contr. A. Washington:
The Sores of Crime

  A heartfelt stance against statism
by a friendly sherrif
who really lays it on the line!


by: Al "Barney" Washington

4 Pages - Page 1

"What is crime and what are its causes? Unless you can answer these two questions, you will never be able begin to take the steps necessary to reverse the surge in crime we have witnessed in the past 10 years. The rise in crime has been a bull market of evil, going up one year, dropping off perhaps for a year or so, then taking off again to ascend to new records, leaving us with the only dividend it pays: a wake of death, destruction and property loss."

Two drastic solutions
There is little wonder many do not feel safe on our streets or safe even in their own homes. As you will see, this mushrooming of crime will continue in America as long as statism continues to grow. We could double the budgets for all of our police departments and it would not stop the evil process which has taken place over the last five decades - it would likely bring us a temporary drop in crime (such as the momentary lull which we reportedly have in 1997), but crime would only resurge and resume its steady climb to new highs. And, as you will come to understand, this bull market of crime will only come to an end when one of two things happen: when we begin the political process of heading back toward freedom in this country -or- when America collapses into totalitarianism. Only when we see one of these two events take place will we see the beginning of a bear market in crime: a steady, consistent decline in criminal activity.
Natural born killers: the first steps
As you look at a baby only a few months old, it seems impossible that such a child could gradually be transformed, over the years, into a criminal who would perhaps, some day, murder you. To most, it is incomprehensible the child could grow up to be some sort of monster, yet we all know this happens with some children. And when we look at a murderer, like Charles Manson, it doesn't seem possible he was ever like that innocent baby only a few months old. How does a human being go from the innocence of a child to the evil of a criminal? What process is behind this metamorphosis of a child into a criminal? What starts a child down the path to becoming a criminal? The answers to these questions will lead to an understanding of the origins of crime and why we have so much of it today.

Each of us comes into this world innocent, with a blank, empty mind, but one that quickly begins absorbing much about the world around him. He is beginning to develop ideas about what is true and what is right and wrong. As he gets older, he realizes he has the capacity of choice, to take one course of action or another and he realizes the only way to make a choice is to have a reason for choosing one course of action over another.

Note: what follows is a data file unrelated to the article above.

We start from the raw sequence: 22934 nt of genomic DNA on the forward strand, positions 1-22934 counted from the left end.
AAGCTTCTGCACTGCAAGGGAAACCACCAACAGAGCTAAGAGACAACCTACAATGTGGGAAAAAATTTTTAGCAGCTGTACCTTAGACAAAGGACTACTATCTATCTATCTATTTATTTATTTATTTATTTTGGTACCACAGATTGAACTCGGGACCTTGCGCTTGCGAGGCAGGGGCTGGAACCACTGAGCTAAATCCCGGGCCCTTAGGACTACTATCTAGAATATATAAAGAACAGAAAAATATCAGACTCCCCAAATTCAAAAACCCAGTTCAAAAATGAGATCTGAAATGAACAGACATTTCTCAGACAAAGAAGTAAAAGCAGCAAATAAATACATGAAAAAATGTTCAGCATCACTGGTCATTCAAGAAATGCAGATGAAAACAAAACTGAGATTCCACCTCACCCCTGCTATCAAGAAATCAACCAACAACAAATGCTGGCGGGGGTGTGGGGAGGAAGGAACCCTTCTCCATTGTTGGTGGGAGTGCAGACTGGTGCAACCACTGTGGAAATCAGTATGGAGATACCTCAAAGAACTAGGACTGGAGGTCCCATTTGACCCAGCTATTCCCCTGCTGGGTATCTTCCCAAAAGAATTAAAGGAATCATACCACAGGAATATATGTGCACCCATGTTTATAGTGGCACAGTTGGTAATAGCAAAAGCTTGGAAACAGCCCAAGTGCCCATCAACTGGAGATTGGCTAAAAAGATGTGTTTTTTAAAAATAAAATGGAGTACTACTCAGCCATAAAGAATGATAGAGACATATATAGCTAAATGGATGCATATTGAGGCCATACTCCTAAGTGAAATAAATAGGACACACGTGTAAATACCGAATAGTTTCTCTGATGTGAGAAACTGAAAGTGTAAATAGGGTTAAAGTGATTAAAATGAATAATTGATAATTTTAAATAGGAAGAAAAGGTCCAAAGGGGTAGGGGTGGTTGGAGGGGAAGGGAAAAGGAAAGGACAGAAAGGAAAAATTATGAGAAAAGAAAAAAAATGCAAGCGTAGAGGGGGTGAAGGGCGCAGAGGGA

Every choice involves the necessity of the child, in effect, asking: "Which way should I go?" Some children, to the best of their ability, answer this question with a reason that seems to make sense, but this takes work, mental work, thinking which at times may be difficult. The fact that a child has to learn how to think, that it takes effort, leads some children to give up in frustration, saying, in effect, to hell with it, and they simply begin making choices based on their feelings. A spoiled brat standing before his mother, having a tantrum, yelling: "I just want it, give it to me now!" is an example of such a child. This is the first step toward criminality and the beginnings of irrationality in a child.

The child who acts on whim, not honest reasons to justify his actions, still cannot escape the awareness that he must have some reason, honest or not, to justify what he is doing. His nature as a human being does not permit him to be unaware of this. An honest youngster gives honest reasons, but it is a different matter for the child driven by whims: he needs rationalizations, not actual, honest reasons. And where does such a child get his rationalizations? Since this child does not engage in original thought, those rationalizations come from others: his friends, his teachers, his parents, from anyone in the world around him.


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